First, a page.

For years, Pacaya was the “must do” tour outside Antigua. What could be more interesting than getting up close to molten lava, especially without the rules and restrictions that countries ususally place on otherwise fun adventures. But in Guatemala, you were free to poke the lava with a stick or count how long it takes for the soles of your shoe to melt.
Unfortunately, it’s no longer possible to get that close to the lava and everyone is kept at a safe distance. In 2014, word on the street is that Pacaya isn’t worth it unless you’ve never seen a volcanic landscape before (and I’ve seen plenty of volcanoes before). There are better volcanoes to climb in Guatemala. I believed this collective advice — truly I did — but I climbed Pacaya anyway. After all, I’m always up for a good hike.
Heading about an hour outside of Antigua, my group made it to the trailhead near San Francisco de Sales and set off. All of us, stubborn as can be, decided not to rent walking sticks or pay for the horseback ride. We’d tough it out the old-fashioned way, especially since it didn’t seem nearly as “hellish” as the girls at my homestay had described it.
From there, though, the trail started steeply uphill. I kept chugging along, knowing it was difficult but that it couldn’t be too bad if it was over in 2 miles. Every once in awhile we’d make it to a designated rest stop, each one of them disappointingly uninteresting on a cloudy day. Others in the group fell back, losing steam, sweating, and debating over taking a “taxi” (horse) for the remaining portion of the journey.
Even though tours no longer lead to lava flows, Pacaya is still very active. It’s current active phase began in 1965 and has been near-constant ever since then; it even erupted in March 2014. Luckily, most of the activity is minor gaseous emissions, steam eruptions, or minor flows, not harming those who live nearby. You’ll feel the heat escaping from underground as you walk through the area.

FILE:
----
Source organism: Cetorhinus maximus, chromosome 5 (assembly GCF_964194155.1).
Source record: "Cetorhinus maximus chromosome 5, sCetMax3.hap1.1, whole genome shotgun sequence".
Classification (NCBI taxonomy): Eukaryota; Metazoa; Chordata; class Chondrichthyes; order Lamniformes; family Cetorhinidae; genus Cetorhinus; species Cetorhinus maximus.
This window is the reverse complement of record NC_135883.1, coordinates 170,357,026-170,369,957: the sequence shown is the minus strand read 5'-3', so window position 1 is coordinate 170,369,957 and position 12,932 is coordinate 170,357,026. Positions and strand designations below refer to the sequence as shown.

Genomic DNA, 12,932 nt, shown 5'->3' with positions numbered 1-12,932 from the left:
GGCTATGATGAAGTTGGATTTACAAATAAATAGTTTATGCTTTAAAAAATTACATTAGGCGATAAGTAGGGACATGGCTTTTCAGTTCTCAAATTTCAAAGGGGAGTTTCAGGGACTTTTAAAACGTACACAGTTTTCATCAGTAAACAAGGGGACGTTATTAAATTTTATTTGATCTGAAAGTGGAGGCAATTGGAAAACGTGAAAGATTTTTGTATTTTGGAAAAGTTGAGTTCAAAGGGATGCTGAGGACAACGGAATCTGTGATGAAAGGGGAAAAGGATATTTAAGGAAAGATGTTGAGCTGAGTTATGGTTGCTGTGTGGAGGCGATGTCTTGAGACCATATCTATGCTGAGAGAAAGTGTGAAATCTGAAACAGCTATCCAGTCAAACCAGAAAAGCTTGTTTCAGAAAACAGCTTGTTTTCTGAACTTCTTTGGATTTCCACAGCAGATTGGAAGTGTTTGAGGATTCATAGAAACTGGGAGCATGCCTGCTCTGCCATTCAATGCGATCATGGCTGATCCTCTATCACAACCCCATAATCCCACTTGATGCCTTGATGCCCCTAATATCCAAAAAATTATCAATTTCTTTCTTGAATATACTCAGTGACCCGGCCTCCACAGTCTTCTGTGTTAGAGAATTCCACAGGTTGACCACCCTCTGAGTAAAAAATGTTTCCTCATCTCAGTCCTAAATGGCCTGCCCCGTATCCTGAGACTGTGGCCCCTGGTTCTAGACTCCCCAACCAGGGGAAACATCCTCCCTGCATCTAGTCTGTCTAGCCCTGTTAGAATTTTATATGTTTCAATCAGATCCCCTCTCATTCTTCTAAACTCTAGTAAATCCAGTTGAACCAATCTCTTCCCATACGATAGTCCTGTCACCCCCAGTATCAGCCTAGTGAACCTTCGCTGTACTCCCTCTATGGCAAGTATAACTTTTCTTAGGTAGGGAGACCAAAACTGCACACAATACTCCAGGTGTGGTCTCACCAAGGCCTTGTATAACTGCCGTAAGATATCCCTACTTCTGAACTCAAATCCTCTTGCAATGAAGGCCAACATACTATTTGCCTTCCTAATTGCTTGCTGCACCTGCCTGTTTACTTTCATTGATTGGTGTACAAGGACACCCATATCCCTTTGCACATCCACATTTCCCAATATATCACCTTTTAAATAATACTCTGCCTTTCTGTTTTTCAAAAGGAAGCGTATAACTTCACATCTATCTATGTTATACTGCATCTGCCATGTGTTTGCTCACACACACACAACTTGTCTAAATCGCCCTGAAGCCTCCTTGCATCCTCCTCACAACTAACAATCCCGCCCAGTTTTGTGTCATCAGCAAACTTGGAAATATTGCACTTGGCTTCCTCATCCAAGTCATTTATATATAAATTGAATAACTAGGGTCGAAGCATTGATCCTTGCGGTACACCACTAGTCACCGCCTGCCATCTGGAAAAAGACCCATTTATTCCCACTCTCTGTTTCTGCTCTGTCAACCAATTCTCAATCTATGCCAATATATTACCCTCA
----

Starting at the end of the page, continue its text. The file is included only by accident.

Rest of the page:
For the frequent volcano visitor, which I seem to have become, Pacaya still offers a unique activity. Getting up close to the steam vents, you can attempt to roast a marshmallow without burning yourself in the process. Look for a long stick and be sure to rotate the marshmallow evenly — if you pick the right vent, it’ll cook quickly! Mine ended up gooey and eelicious, just as expected, but I was afraid to cook a second one. I’m not sure it’s too healthy to be breathing and eating all those gaseous fumes, so once was enough for me.
The hike back starts out tough, as you attempt to climb uphill but do more sinking into the ash than making forward progress. We lucked out with a great excuse to stop and rest before completing the downhill hike back to the van.
I won’t lie and say the hike is easy, or that it’s the best in Guatemala, but it’s not a bad way to spend a half day outside if you’re in Antigua anyway. Just be ready to book a $15 massage once you’re back in town…it’s my preferred way to recover.
If you go…
Every agency in Antigua offers a shuttle to Pacaya Volcano, usually costing 80-100 quetzales for the round-trip, depending on your bargaining skills and whether hotel pickup is included. You’ll need to pay a separate entrance fee to the national park (50Q) once you arrive and you can optionally rent walking sticks or horses there (or along the trail). Don’t bother spending too much time choosing an agency; they’re basically all the same and your guide will be provided by the park anyway.
Some agencies will offer private trips at a much more expensive rate ($50+); in my opinion, they couldn’t possibly offer that much value since everyone takes the same trail and it’s not even a long enough trip to worry about lunch. Save your money and put it toward Acatenango Volcano instead.